contrast between Bishop Harris's address and the thesis of a Cornell student on the sanitary condition of Ithaca. I conclude mine by saying that, if you will favor the University of Michigan with a visit, the Librarian, I doubt not, will take great pleasure in showing you a cartload of theses of the very kind you so justly admire.
Very respectfully yours,
C. K. Adams.
| University of Michigan,
Ann Arbor, September 15, 1880.
WE commence this month the publication of an important series of articles on "The Development of Political Institutions" from the highest living authority on the subject of the science of society. By the science of society is meant such a systematic exposition of the facts and relations of social phenomena as shall bring out the natural laws of social change and transformation. The doctrine of evolution compels the study of society from a scientific point of view. Based upon the dynamical view of nature, the principle of continuity, and the immutable operation of cause and effect, it brings out the natural laws by which the course of society is governed in all its stages of progress and decline. The political element in society is but a part though an important part—of a great complex organism, but it has had its laws of growth like all other parts of the organization. But, if such determinable laws of political change exist, it is desirable that they should be traced out and formulated. The discussion, therefore, now entered upon, we need hardly say, is of great theoretical and practical moment, because a knowledge of the principles by which political institutions originated and have grown up and are still advancing must become in future the basis of all intelligent political action. Social science thus elucidated will yet constitute the true foundation of the art of politics, or the practical carrying on of governmental operations; though there is as yet in the public mind but little preparation for this mode of regarding social questions. Familiar as we are with the highly developed results of long social unfolding, it is not easy to go back into the dim obscurities of social embryology. This, however, is indispensable if we are to gain any adequate understanding of the method of social development. Mr, Spencer has elsewhere dealt very fully with the impediments to the study of social evolution, and in the preliminary paper herewith printed he calls attention to some of the difficulties to be met in the political study of evolution. It is always very hard work for the loose and careless thinker to subject himself to the rigorous requirements of thorough scientific study; but the task becomes still more serious when to lax habits of thinking there are added those prejudices and gross errors to which men so passionately cling in the sphere of political thought. Yet these obstacles will be overcome as people are slowly educated to a better appreciation of the scientific spirit and the scientific method.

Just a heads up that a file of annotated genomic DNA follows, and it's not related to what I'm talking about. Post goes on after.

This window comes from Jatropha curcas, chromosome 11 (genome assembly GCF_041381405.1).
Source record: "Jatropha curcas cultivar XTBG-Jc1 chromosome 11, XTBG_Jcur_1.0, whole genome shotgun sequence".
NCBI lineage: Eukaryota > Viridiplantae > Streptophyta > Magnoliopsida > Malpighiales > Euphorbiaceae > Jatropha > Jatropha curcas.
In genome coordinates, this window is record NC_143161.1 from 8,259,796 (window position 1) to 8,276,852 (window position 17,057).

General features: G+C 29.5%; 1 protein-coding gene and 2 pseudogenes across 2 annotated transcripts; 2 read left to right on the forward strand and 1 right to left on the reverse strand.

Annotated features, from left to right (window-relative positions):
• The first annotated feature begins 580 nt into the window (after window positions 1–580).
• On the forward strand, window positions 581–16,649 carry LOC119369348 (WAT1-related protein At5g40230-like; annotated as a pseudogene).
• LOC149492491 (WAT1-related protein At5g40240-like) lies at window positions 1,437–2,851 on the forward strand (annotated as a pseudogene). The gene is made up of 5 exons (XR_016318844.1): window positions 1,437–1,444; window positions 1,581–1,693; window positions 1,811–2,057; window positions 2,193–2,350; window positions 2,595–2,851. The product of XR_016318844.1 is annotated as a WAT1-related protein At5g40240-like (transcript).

It is desirable to explain that the articles on "The Development of Political Institutions" that are to appear in the "Monthly" when collected will constitute that portion of Spencer's "Principles of Sociology" which is to be devoted to the evolution of political government. The preceding division on the development of "Ceremonial Institutions" is already published; and the part now appearing on political institutions will be followed by the corresponding treatment of ecclesiastical and industrial organizations. These together will form the second volume of the "Principles of Sociology," the seventh volume of Spencer's philosophical